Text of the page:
# Minkowski Inner Product and General Tensor/Matrix Question

1. Jul 26, 2012

### Vorde

Hello all.

I have a fairly rudimentary knowledge of matrices and broader linear algebra. This gets me in a lot of trouble when I'm following along the math of something fine and then I run into some matrix stuff and get stumped, like this. I'm a little bit confused on taking the inner product from the Minkowski Tensor to the actual number. I understand why (in the context of spacetime intervals) it makes sense to define the metric as diag(-1,1,1,1) = $\eta$$\alpha\beta$

What I don't get is that if you define the inner product of two vectors $A$ and $B$ as $\eta$$\alpha\beta$A$\alpha$B$\beta$ (I hope I got the summation convention right), how do you get from the matrix form to the number -t$\alpha$t$\beta$+x$\alpha$x$\beta$ ....(and so on)?
It is just a rule of matrices I don't know? Or is it a specific thing in this context.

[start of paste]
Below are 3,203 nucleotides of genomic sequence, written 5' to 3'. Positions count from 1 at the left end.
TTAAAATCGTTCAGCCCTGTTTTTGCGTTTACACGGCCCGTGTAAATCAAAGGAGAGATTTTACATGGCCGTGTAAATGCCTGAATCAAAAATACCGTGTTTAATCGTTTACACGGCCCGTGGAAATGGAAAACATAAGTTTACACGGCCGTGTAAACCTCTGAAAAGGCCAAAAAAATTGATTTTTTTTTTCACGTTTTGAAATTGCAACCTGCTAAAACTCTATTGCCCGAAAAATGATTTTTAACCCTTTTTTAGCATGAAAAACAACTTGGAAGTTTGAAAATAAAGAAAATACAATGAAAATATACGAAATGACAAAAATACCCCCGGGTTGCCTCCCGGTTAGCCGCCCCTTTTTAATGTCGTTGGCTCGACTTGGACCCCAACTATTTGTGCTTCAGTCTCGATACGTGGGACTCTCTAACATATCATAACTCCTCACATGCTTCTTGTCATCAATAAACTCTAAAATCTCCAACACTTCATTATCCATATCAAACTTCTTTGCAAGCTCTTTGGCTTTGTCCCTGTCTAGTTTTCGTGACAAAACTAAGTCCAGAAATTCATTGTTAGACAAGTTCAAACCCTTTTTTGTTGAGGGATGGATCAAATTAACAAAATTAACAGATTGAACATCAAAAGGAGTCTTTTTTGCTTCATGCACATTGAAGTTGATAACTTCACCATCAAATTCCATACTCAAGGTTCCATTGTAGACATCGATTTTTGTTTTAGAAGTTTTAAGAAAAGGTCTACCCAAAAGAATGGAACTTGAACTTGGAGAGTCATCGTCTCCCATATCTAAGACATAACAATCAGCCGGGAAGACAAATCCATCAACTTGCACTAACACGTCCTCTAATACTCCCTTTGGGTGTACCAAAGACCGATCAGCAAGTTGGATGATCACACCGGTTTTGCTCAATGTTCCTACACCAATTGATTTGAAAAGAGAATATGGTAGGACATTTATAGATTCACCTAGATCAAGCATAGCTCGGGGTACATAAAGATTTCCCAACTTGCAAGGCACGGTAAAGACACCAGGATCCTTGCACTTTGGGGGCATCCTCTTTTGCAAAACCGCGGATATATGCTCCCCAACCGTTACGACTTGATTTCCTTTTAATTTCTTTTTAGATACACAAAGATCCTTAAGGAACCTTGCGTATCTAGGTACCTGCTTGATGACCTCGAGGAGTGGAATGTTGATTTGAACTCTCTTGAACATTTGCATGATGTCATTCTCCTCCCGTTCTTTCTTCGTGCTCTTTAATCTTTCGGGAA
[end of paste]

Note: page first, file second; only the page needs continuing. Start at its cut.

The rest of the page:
Thank you
Also, unrelated: my textbook didn't explicitly say that the spacetime interval (squared) is equal to the inner product, is that true?

2. Jul 26, 2012

### HallsofIvy

Staff Emeritus
It is, in fact, the standard matrix multiplication that you do know, but the order of multiplication is different- the only order in which those matrices can be multiplied. This would be interpreted as
$$\begin{pmatrix}t & x & y & z\end{pmatrix}\begin{pmatrix}-1 & 0 & 0 & 0 \\ 0 & 1 & 0 & 0 \\ 0 & 0 & 1 & 0 \\ 0 & 0 & 0 & 1\end{pmatrix}\begin{pmatrix}t \\ x\\ y \\ z\end{pmatrix}$$
$$= \begin{pmatrix}t & x & y & z\end{pmatrix}\begin{pmatrix}-t \\ x \\ y \\ z\end{pmatrix}= -t^2+ x^2+ y^2+ z^2$$

3. Jul 26, 2012

### Vorde

Ah, you're totally right. I wasn't thinking of the vectors as matrices.

Thank you